NMR properties:

Magnetogyric Ratio NMR frequency Natural abundance (NA) Nuclear spin (I) Quadrupole moment (Q) Reference sample
91 Zr -2.4974310^7 rad/sT 9.2963MHz 11.22% 5.5 -17.6fm²


91 Zr

(Persian zargun, gold like) The name zircon probably originated from the Persion word zargun, which
describes the color of the gemstone now known as zircon, jargon, hyacinth, jacinth, or ligure. This
mineral, or its variations, is mentioned in biblical writings. The mineral was not known to contain a new
element until Klaproth, in 1789, analyzed a jargon from from Ceylon and found a new earth, which
Werner named zircon (silex circonius), and Klaproth called Zirkonertz (zirconia). The impure metal was
first isolated by Berzelius in 1824 by heating a mixture of potassium and potassium zirconium fluoride in
a small decomposition process they developed.
Zirconium is found in abundance in S-type stars, and has been identified in the sun and meteorites.
Analysis of lunar rock samples obtained during the various Apollo missions to the moon show a
surprisingly high zirconium oxide content, compared with terrestrial rocks.
Naturally occurring zirconium contains five isotopes. Fifteen other isotopes are known to exist. Zircon,
ZrSiO4, the principal ore, is pure ZrO2 in crystalline form having a hafnium content of about 1%.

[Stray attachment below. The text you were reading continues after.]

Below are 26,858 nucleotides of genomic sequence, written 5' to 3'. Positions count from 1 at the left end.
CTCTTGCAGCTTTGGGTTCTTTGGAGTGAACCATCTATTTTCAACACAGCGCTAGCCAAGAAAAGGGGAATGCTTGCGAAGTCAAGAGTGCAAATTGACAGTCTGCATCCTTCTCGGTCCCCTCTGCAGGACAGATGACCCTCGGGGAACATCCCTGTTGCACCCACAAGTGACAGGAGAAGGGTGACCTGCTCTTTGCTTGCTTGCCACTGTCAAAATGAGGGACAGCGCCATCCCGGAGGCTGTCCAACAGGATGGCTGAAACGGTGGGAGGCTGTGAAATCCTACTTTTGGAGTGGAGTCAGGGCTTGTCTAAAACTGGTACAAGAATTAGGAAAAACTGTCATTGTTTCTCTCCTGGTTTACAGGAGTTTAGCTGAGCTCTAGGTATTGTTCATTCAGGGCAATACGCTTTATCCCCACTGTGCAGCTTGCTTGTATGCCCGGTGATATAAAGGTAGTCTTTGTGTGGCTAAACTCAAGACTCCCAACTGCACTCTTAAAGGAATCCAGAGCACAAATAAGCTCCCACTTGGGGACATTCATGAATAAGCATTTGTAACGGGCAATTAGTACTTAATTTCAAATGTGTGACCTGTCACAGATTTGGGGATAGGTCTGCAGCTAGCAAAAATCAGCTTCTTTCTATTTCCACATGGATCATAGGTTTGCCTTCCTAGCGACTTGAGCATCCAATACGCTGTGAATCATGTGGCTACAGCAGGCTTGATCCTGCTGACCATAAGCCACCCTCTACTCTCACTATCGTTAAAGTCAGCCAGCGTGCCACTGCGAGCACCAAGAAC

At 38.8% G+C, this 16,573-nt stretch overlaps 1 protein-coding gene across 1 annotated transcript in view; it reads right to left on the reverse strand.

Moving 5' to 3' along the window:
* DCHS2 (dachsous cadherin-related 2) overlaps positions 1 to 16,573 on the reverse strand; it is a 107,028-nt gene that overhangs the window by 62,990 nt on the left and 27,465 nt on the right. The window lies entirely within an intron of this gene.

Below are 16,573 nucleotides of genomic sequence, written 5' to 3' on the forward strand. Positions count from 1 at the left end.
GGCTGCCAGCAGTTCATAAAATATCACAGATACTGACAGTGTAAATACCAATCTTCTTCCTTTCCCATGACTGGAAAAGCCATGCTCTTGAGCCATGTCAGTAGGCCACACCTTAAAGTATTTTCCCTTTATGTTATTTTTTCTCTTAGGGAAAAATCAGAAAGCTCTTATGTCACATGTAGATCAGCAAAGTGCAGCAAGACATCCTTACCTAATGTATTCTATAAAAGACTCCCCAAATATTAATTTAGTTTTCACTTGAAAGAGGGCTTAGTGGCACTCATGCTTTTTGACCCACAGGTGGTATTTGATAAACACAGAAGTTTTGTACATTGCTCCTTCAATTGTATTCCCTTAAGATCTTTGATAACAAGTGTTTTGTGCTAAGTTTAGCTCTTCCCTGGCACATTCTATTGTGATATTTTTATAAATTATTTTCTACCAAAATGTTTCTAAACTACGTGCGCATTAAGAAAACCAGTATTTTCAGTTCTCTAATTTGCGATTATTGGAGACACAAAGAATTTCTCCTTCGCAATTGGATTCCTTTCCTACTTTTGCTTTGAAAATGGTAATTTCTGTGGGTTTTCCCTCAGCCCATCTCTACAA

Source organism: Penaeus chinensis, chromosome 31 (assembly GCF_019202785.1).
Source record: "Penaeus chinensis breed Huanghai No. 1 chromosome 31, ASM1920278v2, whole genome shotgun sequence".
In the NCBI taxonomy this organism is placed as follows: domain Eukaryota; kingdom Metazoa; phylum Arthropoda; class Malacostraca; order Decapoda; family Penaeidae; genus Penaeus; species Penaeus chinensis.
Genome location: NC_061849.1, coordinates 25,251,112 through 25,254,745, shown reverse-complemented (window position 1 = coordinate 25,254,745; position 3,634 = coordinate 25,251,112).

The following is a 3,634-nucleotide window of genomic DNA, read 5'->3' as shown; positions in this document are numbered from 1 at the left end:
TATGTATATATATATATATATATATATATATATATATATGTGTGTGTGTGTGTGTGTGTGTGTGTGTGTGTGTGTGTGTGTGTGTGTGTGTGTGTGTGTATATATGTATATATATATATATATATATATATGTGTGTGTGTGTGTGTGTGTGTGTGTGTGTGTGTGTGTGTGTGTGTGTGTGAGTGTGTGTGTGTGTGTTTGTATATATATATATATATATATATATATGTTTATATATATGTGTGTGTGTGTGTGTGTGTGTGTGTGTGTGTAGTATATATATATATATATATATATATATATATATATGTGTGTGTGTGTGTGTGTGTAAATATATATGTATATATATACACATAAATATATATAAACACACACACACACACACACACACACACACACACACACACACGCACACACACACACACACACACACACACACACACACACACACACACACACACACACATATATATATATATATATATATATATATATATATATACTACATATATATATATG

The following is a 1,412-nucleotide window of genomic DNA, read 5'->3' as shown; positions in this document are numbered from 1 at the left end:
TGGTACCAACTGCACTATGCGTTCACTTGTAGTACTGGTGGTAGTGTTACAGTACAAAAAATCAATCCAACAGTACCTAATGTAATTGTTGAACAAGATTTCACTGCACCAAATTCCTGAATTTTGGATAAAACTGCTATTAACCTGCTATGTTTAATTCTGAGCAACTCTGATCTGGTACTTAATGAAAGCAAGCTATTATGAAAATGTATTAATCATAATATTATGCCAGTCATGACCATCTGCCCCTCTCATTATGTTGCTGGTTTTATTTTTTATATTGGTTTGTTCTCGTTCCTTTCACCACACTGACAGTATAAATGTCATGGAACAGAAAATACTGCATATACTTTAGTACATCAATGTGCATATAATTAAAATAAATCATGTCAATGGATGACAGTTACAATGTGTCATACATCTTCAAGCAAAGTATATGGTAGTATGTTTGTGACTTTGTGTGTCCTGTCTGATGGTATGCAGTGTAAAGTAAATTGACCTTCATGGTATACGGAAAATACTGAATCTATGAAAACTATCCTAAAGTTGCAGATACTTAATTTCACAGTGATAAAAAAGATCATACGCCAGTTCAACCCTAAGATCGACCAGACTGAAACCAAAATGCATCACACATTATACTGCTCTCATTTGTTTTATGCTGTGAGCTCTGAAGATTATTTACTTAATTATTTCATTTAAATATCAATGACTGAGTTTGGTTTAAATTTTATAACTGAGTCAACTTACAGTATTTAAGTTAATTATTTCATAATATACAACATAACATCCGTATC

Zirconium also occurs in some 30 other recognized mineral species. Zirconium is produced
commercially by reduction of chloride with magnesium (the Kroll Process), and by other methods. It is a
grayish-white lustrous metal. When finely divided, the metal may ignite spontaneously in air, especially
at elevated temperatures. The solid metal is much more difficult to ignite. The inherent toxicity of
zirconium compounds is low. Hafnium is invariably found in zirconium ores, and the separation is
Commercial-grade zirconium contains from 1 to 3% hafnium. Zirconium has a low absorption cross
section for neutrons, and is therefore used for nuclear energy applications, such as for cladding fuel
elements. Commercial nuclear power generation now takes more than 90% of zirconium metal
production. Reactors of the commercial size, now being made, may use as much as a half-million linear
feet of zirconium alloy tubing.